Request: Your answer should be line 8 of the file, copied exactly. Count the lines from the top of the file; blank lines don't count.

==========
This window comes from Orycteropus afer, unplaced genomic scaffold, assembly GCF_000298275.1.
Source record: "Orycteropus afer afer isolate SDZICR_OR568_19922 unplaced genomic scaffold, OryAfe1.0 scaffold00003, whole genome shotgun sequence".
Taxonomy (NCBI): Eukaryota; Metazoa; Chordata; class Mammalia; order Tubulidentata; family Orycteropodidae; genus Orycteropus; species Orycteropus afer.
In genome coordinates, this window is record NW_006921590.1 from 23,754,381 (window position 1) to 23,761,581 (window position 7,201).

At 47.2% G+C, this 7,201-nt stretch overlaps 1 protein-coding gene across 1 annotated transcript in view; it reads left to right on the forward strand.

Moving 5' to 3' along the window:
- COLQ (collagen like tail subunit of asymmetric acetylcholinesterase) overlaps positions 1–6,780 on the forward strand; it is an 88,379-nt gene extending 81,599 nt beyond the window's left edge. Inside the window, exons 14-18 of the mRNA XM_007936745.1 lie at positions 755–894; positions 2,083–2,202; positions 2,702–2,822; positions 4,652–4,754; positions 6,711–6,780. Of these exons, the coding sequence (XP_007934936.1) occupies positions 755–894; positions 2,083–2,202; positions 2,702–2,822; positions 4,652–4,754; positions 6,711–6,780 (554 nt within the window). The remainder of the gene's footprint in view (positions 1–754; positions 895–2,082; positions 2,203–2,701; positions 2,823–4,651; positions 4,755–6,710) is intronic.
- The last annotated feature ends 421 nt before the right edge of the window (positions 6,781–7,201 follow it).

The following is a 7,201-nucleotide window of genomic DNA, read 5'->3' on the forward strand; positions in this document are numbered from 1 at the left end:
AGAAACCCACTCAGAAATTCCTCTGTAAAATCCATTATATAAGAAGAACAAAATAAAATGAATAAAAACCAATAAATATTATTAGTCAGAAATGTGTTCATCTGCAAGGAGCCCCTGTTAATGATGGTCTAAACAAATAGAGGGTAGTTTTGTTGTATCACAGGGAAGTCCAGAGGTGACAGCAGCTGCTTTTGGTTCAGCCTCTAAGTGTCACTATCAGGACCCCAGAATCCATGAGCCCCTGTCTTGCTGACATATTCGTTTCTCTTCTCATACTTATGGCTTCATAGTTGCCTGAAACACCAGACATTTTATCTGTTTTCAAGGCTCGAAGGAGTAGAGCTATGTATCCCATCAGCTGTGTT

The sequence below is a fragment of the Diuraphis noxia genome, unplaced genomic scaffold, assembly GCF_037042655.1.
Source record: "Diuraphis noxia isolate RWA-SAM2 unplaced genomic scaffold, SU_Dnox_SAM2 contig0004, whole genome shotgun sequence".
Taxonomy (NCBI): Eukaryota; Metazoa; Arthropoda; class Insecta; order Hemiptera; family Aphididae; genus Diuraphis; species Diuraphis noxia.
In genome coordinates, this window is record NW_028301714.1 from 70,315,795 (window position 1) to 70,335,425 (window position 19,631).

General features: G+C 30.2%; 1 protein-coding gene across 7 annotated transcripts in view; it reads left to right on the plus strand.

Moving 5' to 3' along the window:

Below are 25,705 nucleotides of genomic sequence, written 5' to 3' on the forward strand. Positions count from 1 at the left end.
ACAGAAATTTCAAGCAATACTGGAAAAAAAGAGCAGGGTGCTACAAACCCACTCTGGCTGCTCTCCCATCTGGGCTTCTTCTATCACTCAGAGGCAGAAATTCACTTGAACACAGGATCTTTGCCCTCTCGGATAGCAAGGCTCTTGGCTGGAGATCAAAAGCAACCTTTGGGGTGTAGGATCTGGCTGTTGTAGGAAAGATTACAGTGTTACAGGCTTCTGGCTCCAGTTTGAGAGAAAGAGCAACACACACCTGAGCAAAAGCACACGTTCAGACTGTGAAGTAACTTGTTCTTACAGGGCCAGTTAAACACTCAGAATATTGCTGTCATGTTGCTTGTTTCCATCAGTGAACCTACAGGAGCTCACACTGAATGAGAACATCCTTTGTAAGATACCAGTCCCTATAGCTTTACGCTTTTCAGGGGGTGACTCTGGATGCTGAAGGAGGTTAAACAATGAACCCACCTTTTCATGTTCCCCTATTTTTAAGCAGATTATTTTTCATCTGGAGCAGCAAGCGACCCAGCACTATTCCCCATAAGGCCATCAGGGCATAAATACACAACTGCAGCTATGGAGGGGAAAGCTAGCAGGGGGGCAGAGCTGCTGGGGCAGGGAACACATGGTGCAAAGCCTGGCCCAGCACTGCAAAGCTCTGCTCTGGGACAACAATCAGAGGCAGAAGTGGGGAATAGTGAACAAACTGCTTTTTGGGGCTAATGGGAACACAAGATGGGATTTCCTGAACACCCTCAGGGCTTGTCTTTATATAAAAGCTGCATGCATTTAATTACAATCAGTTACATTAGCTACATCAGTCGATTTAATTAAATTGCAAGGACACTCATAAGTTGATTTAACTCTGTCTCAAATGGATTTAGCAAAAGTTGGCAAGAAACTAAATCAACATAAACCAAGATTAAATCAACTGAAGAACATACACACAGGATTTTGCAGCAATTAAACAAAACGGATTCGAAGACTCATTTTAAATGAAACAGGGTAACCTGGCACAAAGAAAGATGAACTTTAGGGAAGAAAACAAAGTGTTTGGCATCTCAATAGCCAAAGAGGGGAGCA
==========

- The last annotated feature ends 421 nt before the right edge of the window (positions 6,781–7,201 follow it).